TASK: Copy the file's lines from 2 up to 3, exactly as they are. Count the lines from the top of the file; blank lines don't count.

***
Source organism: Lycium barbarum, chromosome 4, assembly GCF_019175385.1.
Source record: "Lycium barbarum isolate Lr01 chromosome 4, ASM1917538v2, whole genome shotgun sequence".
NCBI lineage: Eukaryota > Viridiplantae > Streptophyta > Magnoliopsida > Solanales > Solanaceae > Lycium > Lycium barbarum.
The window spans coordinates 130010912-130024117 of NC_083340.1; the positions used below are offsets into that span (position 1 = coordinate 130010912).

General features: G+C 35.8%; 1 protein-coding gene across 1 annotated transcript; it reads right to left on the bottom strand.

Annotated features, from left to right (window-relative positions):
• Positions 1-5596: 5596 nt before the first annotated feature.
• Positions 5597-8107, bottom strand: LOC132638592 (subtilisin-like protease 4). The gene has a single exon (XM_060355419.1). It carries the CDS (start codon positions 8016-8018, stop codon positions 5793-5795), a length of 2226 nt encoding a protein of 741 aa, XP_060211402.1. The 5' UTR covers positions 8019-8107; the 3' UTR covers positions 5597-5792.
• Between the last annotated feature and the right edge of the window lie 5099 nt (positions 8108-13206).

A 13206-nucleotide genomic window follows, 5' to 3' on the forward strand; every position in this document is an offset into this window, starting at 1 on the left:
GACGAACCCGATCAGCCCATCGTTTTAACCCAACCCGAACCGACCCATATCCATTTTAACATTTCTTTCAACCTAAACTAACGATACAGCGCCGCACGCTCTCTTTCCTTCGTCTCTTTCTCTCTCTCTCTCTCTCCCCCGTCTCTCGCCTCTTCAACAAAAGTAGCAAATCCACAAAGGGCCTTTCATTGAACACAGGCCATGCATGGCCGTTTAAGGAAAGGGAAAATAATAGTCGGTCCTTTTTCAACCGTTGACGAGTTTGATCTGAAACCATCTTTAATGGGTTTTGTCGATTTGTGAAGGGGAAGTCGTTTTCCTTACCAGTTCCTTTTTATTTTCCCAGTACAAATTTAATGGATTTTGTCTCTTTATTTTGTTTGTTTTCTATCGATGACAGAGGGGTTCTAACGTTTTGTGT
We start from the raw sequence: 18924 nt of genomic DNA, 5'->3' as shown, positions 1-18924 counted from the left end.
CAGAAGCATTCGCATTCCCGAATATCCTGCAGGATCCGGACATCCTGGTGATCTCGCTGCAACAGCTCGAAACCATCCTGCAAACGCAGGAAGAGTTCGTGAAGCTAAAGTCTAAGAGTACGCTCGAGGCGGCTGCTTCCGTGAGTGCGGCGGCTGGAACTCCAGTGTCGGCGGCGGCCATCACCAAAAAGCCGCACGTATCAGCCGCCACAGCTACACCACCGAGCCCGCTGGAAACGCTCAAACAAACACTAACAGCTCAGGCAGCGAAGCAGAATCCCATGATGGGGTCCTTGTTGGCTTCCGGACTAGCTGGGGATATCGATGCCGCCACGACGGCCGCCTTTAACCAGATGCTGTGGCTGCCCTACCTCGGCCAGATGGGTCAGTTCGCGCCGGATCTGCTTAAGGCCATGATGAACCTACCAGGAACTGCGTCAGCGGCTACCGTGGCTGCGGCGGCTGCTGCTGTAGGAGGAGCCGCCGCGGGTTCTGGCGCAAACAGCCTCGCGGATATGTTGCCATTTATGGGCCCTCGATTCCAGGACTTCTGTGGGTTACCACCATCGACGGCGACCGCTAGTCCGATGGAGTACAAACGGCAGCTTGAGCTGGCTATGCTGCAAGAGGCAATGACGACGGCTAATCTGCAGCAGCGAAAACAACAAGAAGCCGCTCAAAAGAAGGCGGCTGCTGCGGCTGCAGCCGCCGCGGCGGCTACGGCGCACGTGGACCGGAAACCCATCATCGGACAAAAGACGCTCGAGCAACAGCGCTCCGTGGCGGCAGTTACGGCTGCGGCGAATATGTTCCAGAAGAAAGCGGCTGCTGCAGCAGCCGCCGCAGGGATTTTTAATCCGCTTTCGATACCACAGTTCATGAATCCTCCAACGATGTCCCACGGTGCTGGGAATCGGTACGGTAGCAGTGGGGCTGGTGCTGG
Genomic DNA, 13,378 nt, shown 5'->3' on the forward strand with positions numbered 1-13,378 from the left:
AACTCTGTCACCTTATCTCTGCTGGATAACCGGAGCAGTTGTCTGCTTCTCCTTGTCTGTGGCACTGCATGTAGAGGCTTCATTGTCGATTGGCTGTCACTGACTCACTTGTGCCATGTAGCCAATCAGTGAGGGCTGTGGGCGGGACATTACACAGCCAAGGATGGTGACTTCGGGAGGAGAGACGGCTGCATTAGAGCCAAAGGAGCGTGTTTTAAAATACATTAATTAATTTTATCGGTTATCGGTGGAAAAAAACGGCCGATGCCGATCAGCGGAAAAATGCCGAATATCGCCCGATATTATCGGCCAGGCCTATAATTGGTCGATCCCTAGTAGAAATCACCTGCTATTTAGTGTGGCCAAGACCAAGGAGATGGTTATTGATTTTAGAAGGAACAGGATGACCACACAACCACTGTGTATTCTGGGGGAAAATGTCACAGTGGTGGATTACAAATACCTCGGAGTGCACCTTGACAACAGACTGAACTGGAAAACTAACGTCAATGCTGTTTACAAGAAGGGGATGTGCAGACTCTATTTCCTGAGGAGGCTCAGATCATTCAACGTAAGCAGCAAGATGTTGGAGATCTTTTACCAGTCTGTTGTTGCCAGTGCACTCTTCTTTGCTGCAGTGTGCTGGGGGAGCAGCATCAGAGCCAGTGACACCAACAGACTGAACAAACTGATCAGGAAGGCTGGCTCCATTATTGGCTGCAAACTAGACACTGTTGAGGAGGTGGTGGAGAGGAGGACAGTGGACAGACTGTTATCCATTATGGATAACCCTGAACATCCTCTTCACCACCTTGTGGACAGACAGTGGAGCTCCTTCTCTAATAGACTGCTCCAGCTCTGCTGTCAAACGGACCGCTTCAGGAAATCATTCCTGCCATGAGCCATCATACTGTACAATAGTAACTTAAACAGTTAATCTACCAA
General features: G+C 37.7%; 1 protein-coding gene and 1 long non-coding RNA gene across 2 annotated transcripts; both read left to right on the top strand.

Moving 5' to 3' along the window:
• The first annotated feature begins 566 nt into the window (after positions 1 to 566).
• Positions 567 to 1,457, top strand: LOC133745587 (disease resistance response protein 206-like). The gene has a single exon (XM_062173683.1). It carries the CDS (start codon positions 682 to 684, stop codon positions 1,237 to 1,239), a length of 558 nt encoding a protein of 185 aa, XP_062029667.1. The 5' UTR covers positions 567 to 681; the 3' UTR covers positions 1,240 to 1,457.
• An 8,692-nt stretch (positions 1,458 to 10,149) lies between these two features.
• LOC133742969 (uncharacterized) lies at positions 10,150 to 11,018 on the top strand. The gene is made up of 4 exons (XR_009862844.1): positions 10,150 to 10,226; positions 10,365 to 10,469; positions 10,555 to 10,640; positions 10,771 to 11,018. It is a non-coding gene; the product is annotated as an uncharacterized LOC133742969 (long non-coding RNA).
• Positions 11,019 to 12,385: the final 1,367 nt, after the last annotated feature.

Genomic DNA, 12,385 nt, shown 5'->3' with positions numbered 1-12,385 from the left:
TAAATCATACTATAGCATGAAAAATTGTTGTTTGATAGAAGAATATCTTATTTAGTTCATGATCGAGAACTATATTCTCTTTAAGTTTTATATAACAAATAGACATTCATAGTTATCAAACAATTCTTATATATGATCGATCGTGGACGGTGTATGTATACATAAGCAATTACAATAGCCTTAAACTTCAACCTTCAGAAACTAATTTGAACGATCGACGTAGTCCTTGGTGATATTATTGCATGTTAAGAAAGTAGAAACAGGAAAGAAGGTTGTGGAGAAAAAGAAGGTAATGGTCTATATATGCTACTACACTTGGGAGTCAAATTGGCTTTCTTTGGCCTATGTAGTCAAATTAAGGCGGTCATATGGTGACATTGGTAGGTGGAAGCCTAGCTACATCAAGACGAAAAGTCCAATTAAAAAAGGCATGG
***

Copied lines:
Source record: "Lycium barbarum isolate Lr01 chromosome 4, ASM1917538v2, whole genome shotgun sequence".
NCBI lineage: Eukaryota > Viridiplantae > Streptophyta > Magnoliopsida > Solanales > Solanaceae > Lycium > Lycium barbarum.